50.50: Opinion

Hungary’s first female president is hardly a win for women

Katalin Novák denies being Viktor Orbán’s ‘puppet’, but she is likely to continue the Hungarian government’s anti-feminist policies

Júlia Bakó.JPG
Júlia Bakó
24 March 2022, 10.52am
Illustration: Inge Snip. All rights reserved

Katalin Novák's election as Hungary’s first-ever female president might seem like a feminist achievement at first glance.

Novák was chosen by the country’s parliament earlier this month. But a closer examination of her many years in politics offers little hope for women.

Although the role of president is less important than that of prime minister, they have the power to initiate laws or referendums, to ask the National Assembly – Hungary’s parliament – to reconsider a law it has passed, or to convene or dissolve parliament.

Novák is a member of Fidesz, Hungary’s populist Right-wing ruling party, and served as minister for family affairs prior to her nomination for president. Her nomination itself was definitely a surprise in light of Fidesz’s statements on the role of women in society and politics over the last 12 years.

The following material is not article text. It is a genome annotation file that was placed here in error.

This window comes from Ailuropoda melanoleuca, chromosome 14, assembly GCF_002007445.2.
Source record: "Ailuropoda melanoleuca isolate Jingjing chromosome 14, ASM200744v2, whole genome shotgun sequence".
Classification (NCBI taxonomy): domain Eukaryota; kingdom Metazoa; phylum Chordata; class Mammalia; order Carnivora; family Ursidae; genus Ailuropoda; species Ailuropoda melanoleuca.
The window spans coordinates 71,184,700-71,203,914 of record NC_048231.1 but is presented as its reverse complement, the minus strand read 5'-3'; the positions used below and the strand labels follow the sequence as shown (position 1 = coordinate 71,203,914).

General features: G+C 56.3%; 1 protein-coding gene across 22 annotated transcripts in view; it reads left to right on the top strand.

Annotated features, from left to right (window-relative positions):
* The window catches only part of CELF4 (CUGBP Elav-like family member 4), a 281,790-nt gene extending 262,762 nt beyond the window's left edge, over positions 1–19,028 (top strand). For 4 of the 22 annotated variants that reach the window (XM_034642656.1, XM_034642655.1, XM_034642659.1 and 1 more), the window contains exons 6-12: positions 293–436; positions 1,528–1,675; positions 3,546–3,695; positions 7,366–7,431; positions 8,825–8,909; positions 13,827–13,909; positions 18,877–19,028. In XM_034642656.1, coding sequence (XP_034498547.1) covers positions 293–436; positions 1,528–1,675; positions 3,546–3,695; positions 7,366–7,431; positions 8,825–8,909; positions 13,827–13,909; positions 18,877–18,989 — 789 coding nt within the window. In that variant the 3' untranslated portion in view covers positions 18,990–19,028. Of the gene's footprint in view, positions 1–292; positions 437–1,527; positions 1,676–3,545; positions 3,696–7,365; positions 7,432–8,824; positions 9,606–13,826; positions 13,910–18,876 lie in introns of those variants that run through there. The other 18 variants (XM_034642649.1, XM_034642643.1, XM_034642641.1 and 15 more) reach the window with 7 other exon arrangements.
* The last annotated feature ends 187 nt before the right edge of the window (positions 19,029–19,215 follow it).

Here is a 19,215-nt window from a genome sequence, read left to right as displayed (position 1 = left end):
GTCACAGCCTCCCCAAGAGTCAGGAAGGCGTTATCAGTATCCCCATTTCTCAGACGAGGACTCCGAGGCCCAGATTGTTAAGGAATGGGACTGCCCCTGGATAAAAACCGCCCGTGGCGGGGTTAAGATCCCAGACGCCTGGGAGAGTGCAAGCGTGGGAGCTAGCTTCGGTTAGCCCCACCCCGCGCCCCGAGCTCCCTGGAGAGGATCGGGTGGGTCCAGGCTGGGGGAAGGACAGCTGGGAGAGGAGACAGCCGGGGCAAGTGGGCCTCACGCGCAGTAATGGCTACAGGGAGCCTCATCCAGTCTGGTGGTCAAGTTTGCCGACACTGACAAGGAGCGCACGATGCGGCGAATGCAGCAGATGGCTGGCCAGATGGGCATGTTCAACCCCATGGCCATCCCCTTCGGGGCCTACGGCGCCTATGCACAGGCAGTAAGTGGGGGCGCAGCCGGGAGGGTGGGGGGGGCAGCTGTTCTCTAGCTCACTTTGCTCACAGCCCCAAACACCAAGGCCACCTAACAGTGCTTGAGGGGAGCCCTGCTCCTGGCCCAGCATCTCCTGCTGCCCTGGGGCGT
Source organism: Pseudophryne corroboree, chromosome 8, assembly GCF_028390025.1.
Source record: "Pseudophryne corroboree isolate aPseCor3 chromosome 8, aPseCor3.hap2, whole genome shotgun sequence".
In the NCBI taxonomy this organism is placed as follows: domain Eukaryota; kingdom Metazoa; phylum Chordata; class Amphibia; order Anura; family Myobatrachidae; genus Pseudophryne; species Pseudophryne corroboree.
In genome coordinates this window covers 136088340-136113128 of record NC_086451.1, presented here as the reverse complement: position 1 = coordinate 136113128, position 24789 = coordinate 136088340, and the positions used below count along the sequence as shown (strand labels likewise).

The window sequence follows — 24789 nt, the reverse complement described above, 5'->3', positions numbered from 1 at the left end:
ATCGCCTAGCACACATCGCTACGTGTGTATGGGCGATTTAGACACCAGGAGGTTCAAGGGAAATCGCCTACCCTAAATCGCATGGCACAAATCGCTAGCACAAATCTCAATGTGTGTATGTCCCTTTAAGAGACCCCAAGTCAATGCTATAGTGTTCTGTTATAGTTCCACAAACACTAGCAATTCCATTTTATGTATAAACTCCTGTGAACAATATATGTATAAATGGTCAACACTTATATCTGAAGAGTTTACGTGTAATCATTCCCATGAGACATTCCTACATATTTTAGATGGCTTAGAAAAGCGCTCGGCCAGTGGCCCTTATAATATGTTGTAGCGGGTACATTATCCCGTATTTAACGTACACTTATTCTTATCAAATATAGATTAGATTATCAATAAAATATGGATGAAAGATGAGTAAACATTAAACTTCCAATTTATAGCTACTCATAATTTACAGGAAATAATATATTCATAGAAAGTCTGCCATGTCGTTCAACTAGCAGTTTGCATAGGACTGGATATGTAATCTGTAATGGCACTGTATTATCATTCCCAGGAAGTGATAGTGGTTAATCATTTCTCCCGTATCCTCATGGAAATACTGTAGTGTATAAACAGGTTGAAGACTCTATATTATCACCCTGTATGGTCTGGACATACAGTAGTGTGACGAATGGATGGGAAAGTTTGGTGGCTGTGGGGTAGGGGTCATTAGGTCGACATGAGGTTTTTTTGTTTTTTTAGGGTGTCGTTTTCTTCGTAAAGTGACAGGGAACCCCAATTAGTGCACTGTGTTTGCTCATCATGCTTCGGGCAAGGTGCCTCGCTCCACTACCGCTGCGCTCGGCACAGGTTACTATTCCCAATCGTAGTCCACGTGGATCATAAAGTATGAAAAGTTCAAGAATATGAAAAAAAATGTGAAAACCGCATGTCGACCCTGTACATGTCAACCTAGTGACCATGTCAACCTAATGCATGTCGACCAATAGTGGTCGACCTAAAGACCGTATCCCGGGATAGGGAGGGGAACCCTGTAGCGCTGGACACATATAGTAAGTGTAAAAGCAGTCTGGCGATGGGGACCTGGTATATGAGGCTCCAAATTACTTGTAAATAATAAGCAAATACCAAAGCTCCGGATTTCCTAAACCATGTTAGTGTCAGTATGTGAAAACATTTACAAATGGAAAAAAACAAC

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In 2015, when asked why there were no female ministers in his government, Hungary’s prime minister, Viktor Orbán, said that women would not be able to handle the pressure of political smear campaigns. In 2017, when asked about the recall of Hungary’s ambassador (a woman) to Washington, he said he did not care about women’s issues. Nevertheless, it might have been a smart move for Orbán to have picked Novák.

Electing a mother of three as president could potentially attract sympathy votes from Hungarian women at the parliamentary elections on 3 April. Moreover, it disarms liberal voices critical of Orbán’s government because of its exclusion of women from politics and public affairs – among EU members, Hungary has the lowest number of female MPs.

Although Novák claims that she will not be an instrument to extend the power of the prime minister or Fidesz, not many expect the woman who regularly wears earrings adorned with the party’s name to go against Orbán’s wishes.

“Those saying that I would be just a puppet in this position degrade not me personally, but women in general. They assume that a woman can’t be a sovereign public officer capable of making autonomous decisions,” Novák said before her election, demonstrating very well how the ‘sexism card’ could and will be played when her work is criticised – even if the criticism doesn’t directly relate to her gender.

‘A woman shouldn’t compare herself to a man’

Novák, 44, is a capable and talented individual.

She speaks several languages, holds a degree in economics, studied diplomacy and served not just as a minister but also for years as Fidesz's vice-president. She runs marathons, enjoys cooking, goes ice-skating with her children – in short, an altogether wholesome life.